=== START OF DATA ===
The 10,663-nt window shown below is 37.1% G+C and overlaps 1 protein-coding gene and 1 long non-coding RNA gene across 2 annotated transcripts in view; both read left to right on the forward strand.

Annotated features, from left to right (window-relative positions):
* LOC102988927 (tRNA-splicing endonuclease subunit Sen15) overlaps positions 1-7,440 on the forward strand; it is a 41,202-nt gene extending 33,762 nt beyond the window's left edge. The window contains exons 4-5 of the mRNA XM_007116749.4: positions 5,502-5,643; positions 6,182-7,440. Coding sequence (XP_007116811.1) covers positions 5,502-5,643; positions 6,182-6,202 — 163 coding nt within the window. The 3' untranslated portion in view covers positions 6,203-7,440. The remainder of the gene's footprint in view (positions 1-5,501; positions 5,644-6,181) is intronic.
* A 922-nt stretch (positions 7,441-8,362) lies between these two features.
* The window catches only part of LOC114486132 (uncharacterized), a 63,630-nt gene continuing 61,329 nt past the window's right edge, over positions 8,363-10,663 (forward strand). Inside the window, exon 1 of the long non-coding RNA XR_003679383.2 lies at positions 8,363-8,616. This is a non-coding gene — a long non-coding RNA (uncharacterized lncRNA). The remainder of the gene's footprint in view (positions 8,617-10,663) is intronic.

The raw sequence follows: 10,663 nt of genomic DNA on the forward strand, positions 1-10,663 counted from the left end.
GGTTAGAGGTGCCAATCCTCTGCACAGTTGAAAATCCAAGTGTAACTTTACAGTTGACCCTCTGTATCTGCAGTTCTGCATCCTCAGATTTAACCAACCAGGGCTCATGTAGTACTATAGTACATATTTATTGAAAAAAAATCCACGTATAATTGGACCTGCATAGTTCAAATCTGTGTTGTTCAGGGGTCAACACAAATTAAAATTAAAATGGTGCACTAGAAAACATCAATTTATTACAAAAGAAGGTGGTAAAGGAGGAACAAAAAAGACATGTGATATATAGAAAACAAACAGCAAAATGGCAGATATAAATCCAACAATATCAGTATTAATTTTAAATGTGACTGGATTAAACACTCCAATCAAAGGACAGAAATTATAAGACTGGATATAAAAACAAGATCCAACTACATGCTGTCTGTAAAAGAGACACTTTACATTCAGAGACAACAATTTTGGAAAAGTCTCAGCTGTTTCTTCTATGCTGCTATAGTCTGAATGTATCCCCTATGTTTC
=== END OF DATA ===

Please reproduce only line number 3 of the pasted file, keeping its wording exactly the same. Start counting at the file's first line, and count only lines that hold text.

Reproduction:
* LOC102988927 (tRNA-splicing endonuclease subunit Sen15) overlaps positions 1-7,440 on the forward strand; it is a 41,202-nt gene extending 33,762 nt beyond the window's left edge. The window contains exons 4-5 of the mRNA XM_007116749.4: positions 5,502-5,643; positions 6,182-7,440. Coding sequence (XP_007116811.1) covers positions 5,502-5,643; positions 6,182-6,202 — 163 coding nt within the window. The 3' untranslated portion in view covers positions 6,203-7,440. The remainder of the gene's footprint in view (positions 1-5,501; positions 5,644-6,181) is intronic.